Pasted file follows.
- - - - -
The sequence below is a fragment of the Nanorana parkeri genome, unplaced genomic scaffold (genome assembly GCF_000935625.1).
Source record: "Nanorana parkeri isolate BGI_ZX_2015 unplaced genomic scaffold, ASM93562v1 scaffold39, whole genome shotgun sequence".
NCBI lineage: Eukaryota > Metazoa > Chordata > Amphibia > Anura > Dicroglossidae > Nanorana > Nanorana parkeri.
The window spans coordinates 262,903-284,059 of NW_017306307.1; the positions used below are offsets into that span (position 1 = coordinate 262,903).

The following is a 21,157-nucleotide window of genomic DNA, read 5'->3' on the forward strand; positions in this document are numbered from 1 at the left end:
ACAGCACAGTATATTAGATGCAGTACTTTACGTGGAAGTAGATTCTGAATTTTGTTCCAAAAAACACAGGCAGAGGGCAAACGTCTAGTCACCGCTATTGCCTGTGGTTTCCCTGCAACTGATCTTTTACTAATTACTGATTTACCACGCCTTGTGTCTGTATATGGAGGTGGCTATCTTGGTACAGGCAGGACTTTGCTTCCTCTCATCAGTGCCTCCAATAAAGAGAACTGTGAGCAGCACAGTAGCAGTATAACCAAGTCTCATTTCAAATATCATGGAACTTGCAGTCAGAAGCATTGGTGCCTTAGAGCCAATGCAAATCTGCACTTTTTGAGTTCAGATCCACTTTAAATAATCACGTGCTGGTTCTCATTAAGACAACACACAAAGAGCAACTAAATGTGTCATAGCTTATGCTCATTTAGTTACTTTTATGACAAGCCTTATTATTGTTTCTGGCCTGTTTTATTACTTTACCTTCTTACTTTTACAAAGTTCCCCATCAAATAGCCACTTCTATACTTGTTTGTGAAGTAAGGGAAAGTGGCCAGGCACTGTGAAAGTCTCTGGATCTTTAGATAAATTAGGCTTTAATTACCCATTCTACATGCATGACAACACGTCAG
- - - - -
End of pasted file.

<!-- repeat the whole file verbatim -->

The sequence below is a fragment of the Nanorana parkeri genome, unplaced genomic scaffold (genome assembly GCF_000935625.1).
Source record: "Nanorana parkeri isolate BGI_ZX_2015 unplaced genomic scaffold, ASM93562v1 scaffold39, whole genome shotgun sequence".
NCBI lineage: Eukaryota > Metazoa > Chordata > Amphibia > Anura > Dicroglossidae > Nanorana > Nanorana parkeri.
The window spans coordinates 262,903-284,059 of NW_017306307.1; the positions used below are offsets into that span (position 1 = coordinate 262,903).

The following is a 21,157-nucleotide window of genomic DNA, read 5'->3' on the forward strand; positions in this document are numbered from 1 at the left end:
ACAGCACAGTATATTAGATGCAGTACTTTACGTGGAAGTAGATTCTGAATTTTGTTCCAAAAAACACAGGCAGAGGGCAAACGTCTAGTCACCGCTATTGCCTGTGGTTTCCCTGCAACTGATCTTTTACTAATTACTGATTTACCACGCCTTGTGTCTGTATATGGAGGTGGCTATCTTGGTACAGGCAGGACTTTGCTTCCTCTCATCAGTGCCTCCAATAAAGAGAACTGTGAGCAGCACAGTAGCAGTATAACCAAGTCTCATTTCAAATATCATGGAACTTGCAGTCAGAAGCATTGGTGCCTTAGAGCCAATGCAAATCTGCACTTTTTGAGTTCAGATCCACTTTAAATAATCACGTGCTGGTTCTCATTAAGACAACACACAAAGAGCAACTAAATGTGTCATAGCTTATGCTCATTTAGTTACTTTTATGACAAGCCTTATTATTGTTTCTGGCCTGTTTTATTACTTTACCTTCTTACTTTTACAAAGTTCCCCATCAAATAGCCACTTCTATACTTGTTTGTGAAGTAAGGGAAAGTGGCCAGGCACTGTGAAAGTCTCTGGATCTTTAGATAAATTAGGCTTTAATTACCCATTCTACATGCATGACAACACGTCAG